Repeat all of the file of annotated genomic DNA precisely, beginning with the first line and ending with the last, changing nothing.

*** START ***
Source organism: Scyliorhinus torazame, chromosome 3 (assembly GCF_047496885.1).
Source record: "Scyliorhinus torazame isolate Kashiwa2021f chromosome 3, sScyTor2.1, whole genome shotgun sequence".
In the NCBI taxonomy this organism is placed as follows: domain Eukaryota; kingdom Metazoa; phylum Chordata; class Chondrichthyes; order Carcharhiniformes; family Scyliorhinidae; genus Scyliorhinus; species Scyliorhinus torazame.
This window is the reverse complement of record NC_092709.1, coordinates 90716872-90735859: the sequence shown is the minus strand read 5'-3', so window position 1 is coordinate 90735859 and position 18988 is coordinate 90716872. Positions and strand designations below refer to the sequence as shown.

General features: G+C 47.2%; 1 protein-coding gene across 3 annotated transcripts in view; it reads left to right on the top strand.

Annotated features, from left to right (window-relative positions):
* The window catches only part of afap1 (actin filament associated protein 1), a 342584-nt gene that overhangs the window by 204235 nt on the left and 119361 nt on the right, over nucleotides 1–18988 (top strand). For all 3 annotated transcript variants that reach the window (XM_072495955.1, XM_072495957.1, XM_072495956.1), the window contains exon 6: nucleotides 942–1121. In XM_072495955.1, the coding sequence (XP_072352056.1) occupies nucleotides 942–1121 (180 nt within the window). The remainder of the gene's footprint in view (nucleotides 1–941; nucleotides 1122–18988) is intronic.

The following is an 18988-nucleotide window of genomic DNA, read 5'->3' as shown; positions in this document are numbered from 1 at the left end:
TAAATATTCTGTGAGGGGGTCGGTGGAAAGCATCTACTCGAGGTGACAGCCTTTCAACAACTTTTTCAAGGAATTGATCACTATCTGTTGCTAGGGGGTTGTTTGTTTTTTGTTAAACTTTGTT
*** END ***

Source organism: Scyliorhinus torazame, chromosome 3 (assembly GCF_047496885.1).
Source record: "Scyliorhinus torazame isolate Kashiwa2021f chromosome 3, sScyTor2.1, whole genome shotgun sequence".
In the NCBI taxonomy this organism is placed as follows: domain Eukaryota; kingdom Metazoa; phylum Chordata; class Chondrichthyes; order Carcharhiniformes; family Scyliorhinidae; genus Scyliorhinus; species Scyliorhinus torazame.
This window is the reverse complement of record NC_092709.1, coordinates 90716872-90735859: the sequence shown is the minus strand read 5'-3', so window position 1 is coordinate 90735859 and position 18988 is coordinate 90716872. Positions and strand designations below refer to the sequence as shown.

General features: G+C 47.2%; 1 protein-coding gene across 3 annotated transcripts in view; it reads left to right on the top strand.

Annotated features, from left to right (window-relative positions):
* The window catches only part of afap1 (actin filament associated protein 1), a 342584-nt gene that overhangs the window by 204235 nt on the left and 119361 nt on the right, over nucleotides 1–18988 (top strand). For all 3 annotated transcript variants that reach the window (XM_072495955.1, XM_072495957.1, XM_072495956.1), the window contains exon 6: nucleotides 942–1121. In XM_072495955.1, the coding sequence (XP_072352056.1) occupies nucleotides 942–1121 (180 nt within the window). The remainder of the gene's footprint in view (nucleotides 1–941; nucleotides 1122–18988) is intronic.

The following is an 18988-nucleotide window of genomic DNA, read 5'->3' as shown; positions in this document are numbered from 1 at the left end:
TAAATATTCTGTGAGGGGGTCGGTGGAAAGCATCTACTCGAGGTGACAGCCTTTCAACAACTTTTTCAAGGAATTGATCACTATCTGTTGCTAGGGGGTTGTTTGTTTTTTGTTAAACTTTGTT